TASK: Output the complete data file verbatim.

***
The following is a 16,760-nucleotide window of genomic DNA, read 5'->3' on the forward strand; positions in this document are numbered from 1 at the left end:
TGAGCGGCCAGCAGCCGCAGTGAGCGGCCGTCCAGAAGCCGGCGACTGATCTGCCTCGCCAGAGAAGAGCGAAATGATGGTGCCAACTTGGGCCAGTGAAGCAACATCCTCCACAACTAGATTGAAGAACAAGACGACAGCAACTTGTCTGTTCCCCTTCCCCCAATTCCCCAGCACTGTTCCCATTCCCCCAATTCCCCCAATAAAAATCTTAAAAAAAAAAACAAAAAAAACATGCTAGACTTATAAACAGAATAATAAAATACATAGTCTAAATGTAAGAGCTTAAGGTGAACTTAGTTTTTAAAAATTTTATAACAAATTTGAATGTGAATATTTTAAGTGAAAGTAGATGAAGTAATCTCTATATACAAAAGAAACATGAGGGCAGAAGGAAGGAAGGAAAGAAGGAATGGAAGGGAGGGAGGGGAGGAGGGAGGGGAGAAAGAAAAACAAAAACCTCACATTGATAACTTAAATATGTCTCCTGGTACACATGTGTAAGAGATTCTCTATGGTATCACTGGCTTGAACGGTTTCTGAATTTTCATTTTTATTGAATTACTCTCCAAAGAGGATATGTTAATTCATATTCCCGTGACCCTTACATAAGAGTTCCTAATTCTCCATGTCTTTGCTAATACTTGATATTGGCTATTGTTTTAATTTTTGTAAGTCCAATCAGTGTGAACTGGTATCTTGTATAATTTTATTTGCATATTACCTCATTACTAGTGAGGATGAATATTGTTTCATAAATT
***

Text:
The following is a 16,760-nucleotide window of genomic DNA, read 5'->3' on the forward strand; positions in this document are numbered from 1 at the left end:
TGAGCGGCCAGCAGCCGCAGTGAGCGGCCGTCCAGAAGCCGGCGACTGATCTGCCTCGCCAGAGAAGAGCGAAATGATGGTGCCAACTTGGGCCAGTGAAGCAACATCCTCCACAACTAGATTGAAGAACAAGACGACAGCAACTTGTCTGTTCCCCTTCCCCCAATTCCCCAGCACTGTTCCCATTCCCCCAATTCCCCCAATAAAAATCTTAAAAAAAAAAACAAAAAAAACATGCTAGACTTATAAACAGAATAATAAAATACATAGTCTAAATGTAAGAGCTTAAGGTGAACTTAGTTTTTAAAAATTTTATAACAAATTTGAATGTGAATATTTTAAGTGAAAGTAGATGAAGTAATCTCTATATACAAAAGAAACATGAGGGCAGAAGGAAGGAAGGAAAGAAGGAATGGAAGGGAGGGAGGGGAGGAGGGAGGGGAGAAAGAAAAACAAAAACCTCACATTGATAACTTAAATATGTCTCCTGGTACACATGTGTAAGAGATTCTCTATGGTATCACTGGCTTGAACGGTTTCTGAATTTTCATTTTTATTGAATTACTCTCCAAAGAGGATATGTTAATTCATATTCCCGTGACCCTTACATAAGAGTTCCTAATTCTCCATGTCTTTGCTAATACTTGATATTGGCTATTGTTTTAATTTTTGTAAGTCCAATCAGTGTGAACTGGTATCTTGTATAATTTTATTTGCATATTACCTCATTACTAGTGAGGATGAATATTGTTTCATAAATT